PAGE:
Business | Technology

2 years for smartphones to overtake feature phone sales in region

Smartphones will end up holding 24% of the total sales in MEA this year

  • By Naushad K. Cherrayil, Staff Reporter
  • Published: 17:19 October 25, 2012
  • Gulf News

  • Image Credit: Ahmed Ramzan/Gulf News
  • Visitors browse smartphones at the recent Gitex Shopper 2012. Over the past year, wider variety of models have become available, spurring sales of low-end smartphones.

Dubai: The last two years have seen smartphone sales log a phenomenal growth. The next two years could well see incremental sales of smartphone sales in the Middle East and Africa, if the numbers are any indication.

Though smartphones accounted for a mere 21 per cent of this pie as of second quarter in the region, fewer than 10 million units, they are seen setting a scorching pace.

Smartphones have overtaken feature phones in some parts of the world.

In the region, feature phones still reign as the more prevalent mobile phone type used by consumers.

“It will at least be two to three years for the smartphones to overtake feature phone sales in the Middle East and Africa region,” Annette Zimmermann, Principal Analyst (Consumer Technology &Markets) at Gartner, told Gulf News.

The year will end with smartphone sales holding around 24 per cent in the region. In Africa, feature phones are still the king.

“We are over 36 per cent smartphone sales globally and it is expected to touch 40 per cent in the fourth quarter,” she said.

By end of next year, smartphone sales may overtake feature phone sales globally.

According to Wayne Lam, senior analyst for wireless communications at HIS iSuppli, smartphones will account for 54 per cent of the total global handset market by end of next year, up from 46 per cent in 2012 and 35 per cent in 2011.

“This represents a major upgrade for the outlook compared to a year ago, when smartphones weren’t expected to take the lead until 2015,” Lam said.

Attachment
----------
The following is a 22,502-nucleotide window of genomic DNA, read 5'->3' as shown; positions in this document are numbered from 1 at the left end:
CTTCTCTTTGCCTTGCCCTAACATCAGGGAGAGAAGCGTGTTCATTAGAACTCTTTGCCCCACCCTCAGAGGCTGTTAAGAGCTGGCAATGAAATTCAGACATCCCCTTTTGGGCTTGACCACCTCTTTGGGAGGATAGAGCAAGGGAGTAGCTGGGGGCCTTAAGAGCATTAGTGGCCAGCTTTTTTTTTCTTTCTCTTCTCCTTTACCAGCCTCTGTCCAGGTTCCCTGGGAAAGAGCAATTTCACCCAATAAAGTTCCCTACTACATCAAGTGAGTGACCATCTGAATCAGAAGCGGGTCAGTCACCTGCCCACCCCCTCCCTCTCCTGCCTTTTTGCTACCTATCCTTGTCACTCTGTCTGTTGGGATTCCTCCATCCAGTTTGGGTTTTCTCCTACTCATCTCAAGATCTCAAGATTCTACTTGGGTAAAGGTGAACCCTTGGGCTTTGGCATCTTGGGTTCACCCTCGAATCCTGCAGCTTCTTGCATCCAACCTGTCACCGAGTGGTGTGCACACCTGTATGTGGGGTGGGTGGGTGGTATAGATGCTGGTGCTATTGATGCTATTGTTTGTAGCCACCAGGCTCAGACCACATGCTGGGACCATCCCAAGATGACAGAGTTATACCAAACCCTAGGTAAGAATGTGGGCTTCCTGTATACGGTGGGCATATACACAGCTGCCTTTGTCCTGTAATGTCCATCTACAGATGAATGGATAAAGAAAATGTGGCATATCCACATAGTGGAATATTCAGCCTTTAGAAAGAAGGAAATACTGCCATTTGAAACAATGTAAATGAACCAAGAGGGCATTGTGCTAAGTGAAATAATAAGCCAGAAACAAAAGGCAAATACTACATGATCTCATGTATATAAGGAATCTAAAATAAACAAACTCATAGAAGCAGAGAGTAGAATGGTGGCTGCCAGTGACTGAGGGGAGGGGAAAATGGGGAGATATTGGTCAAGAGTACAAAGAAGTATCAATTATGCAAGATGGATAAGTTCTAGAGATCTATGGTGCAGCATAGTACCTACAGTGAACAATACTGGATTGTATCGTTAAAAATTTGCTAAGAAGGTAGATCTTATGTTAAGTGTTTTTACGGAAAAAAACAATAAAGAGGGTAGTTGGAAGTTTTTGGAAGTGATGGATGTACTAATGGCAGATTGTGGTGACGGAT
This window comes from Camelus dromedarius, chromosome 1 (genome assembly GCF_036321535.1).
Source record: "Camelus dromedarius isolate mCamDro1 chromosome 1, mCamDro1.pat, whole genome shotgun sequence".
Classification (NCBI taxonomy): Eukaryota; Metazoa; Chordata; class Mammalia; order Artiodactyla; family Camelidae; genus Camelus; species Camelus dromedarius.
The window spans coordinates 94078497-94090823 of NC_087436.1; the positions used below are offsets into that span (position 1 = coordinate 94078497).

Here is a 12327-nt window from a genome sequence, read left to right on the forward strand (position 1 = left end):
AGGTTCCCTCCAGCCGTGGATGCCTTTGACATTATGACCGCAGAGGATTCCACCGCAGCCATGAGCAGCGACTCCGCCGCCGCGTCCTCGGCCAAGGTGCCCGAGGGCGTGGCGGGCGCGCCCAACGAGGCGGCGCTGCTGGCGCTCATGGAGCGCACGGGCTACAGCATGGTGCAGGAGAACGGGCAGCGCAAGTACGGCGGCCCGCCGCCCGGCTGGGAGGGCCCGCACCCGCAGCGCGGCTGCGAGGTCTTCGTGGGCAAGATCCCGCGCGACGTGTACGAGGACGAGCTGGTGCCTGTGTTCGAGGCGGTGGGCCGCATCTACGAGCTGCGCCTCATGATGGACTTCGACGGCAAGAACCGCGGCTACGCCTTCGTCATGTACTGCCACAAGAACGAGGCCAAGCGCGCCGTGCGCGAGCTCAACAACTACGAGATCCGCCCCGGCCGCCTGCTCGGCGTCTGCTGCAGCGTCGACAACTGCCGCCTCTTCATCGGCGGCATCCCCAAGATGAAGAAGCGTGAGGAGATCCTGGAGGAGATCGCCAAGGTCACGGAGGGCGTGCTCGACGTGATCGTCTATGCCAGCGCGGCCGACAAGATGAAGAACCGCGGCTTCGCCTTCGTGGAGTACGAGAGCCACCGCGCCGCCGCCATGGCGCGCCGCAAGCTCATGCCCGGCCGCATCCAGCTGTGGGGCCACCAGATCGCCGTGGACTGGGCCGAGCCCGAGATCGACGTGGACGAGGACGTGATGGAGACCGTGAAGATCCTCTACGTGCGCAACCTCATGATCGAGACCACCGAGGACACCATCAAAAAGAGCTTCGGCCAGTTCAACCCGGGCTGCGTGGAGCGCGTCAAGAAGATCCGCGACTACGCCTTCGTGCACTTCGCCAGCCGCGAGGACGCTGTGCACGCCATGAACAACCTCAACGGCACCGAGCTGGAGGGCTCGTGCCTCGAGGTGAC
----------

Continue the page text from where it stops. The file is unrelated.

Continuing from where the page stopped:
Over the past 12 months, smartphones have fallen in price, and a wider variety of models have become available, spurring sales of both low-end smartphones.

According to Chris Jones, Canalys Vice-president and Principal Analyst, “total annual global shipments of smartphones exceeded those of client PCs [including pads] for the first time last year.

Total global shipments for the whole of 2011 stood at 487.7 million units, up 63 per cent on the 299.7 million smart phones shipped throughout 2010. By comparison, the global client PC market grew 15 per cent in 2011 to 414.6 million units, with 274 per cent growth in pad shipments. Pads accounted for 15 per cent of all client PC shipments in 2011.

In MEA, 45.5 million handsets were sold in second quarter of this year, out of which 9.5 million smartphones compared to 8.1 million smartphones in the first quarter of this year. Features phone sales stood at 36 million units in the second quarter.

According to IHS, smartphone shipments as a share of the overall handset market will rise over the next several years, reaching 67.4 per cent in 2016.

Various research firms, including IDC, have said that China will eclipse - just barely - the United States as the world’s largest smartphone market this year.

Lower-end smartphones are finding favour in emerging markets, especially as a way for people to connect to the internet for the first time. Low-end smartphone users will likely be first-time smartphone consumers, and will represent 43 per cent of the total smartphone market by 2016, according to IHS.

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